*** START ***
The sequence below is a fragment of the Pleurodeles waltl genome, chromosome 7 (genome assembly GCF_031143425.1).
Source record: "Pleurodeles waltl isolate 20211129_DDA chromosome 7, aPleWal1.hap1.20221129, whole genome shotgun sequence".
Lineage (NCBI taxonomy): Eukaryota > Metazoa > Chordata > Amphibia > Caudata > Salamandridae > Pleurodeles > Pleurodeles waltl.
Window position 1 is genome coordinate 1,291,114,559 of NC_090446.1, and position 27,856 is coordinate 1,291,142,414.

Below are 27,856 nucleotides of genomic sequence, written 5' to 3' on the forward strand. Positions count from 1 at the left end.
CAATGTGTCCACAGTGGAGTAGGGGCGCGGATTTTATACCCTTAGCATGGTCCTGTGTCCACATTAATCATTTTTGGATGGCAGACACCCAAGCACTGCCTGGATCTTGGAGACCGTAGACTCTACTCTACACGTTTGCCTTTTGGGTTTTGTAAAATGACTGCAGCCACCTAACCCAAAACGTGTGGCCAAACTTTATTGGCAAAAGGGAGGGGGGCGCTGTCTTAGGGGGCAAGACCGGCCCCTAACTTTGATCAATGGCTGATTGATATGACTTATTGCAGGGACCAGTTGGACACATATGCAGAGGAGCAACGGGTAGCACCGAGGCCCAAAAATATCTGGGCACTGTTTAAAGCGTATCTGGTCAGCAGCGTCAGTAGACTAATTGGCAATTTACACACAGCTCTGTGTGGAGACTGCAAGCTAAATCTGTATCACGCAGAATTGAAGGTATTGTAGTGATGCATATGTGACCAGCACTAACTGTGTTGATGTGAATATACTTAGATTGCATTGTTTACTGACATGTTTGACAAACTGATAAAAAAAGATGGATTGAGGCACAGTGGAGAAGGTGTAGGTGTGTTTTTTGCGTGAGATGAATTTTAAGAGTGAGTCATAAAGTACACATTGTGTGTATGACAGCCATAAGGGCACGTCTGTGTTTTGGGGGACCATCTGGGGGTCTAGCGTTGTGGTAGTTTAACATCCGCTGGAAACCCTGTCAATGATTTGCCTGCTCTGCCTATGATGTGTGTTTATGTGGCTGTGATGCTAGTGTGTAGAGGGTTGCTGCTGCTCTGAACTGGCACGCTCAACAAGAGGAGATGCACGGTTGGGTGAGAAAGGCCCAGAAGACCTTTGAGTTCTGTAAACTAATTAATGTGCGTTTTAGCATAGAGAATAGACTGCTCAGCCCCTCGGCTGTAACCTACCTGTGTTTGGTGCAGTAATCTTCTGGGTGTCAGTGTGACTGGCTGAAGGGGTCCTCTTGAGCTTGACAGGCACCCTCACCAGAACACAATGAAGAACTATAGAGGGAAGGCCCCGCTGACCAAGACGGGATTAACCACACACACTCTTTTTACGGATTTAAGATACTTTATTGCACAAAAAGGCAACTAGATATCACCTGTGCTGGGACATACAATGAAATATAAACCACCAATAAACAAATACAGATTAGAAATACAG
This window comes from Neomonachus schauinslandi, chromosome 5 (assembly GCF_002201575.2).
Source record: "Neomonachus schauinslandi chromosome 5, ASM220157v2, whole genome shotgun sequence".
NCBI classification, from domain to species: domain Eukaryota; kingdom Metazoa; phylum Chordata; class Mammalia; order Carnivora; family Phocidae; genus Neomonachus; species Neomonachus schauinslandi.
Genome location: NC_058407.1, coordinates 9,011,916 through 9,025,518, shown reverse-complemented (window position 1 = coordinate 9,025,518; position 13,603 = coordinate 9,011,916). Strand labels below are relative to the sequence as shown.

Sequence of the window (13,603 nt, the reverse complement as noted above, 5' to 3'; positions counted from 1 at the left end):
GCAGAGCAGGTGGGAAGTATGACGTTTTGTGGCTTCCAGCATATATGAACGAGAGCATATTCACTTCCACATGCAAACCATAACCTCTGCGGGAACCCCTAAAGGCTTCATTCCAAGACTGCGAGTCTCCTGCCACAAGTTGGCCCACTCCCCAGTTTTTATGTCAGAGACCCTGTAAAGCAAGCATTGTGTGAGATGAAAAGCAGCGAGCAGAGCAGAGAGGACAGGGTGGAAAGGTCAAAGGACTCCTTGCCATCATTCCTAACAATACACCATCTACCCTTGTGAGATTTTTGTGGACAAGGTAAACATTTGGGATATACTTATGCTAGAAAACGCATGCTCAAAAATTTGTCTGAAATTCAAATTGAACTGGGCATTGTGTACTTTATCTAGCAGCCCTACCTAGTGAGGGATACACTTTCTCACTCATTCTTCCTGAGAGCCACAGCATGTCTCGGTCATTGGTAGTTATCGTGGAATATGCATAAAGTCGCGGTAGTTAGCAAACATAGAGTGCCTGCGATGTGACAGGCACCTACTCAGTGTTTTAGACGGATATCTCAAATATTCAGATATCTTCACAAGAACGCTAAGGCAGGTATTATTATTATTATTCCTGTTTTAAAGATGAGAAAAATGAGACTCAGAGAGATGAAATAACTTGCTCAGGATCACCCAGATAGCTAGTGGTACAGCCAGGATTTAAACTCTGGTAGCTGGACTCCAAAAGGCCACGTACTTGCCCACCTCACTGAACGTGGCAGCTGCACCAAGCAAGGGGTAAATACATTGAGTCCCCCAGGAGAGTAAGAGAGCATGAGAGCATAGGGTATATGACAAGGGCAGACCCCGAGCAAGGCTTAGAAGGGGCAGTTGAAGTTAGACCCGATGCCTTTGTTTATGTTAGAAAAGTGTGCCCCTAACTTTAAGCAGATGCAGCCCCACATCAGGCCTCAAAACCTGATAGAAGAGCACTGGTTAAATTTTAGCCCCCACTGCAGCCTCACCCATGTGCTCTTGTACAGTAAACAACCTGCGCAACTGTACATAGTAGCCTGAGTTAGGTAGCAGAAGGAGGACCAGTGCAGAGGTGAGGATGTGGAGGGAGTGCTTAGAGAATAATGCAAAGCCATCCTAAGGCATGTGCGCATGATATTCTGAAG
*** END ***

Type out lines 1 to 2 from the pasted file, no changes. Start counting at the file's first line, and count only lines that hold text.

The sequence below is a fragment of the Pleurodeles waltl genome, chromosome 7 (genome assembly GCF_031143425.1).
Source record: "Pleurodeles waltl isolate 20211129_DDA chromosome 7, aPleWal1.hap1.20221129, whole genome shotgun sequence".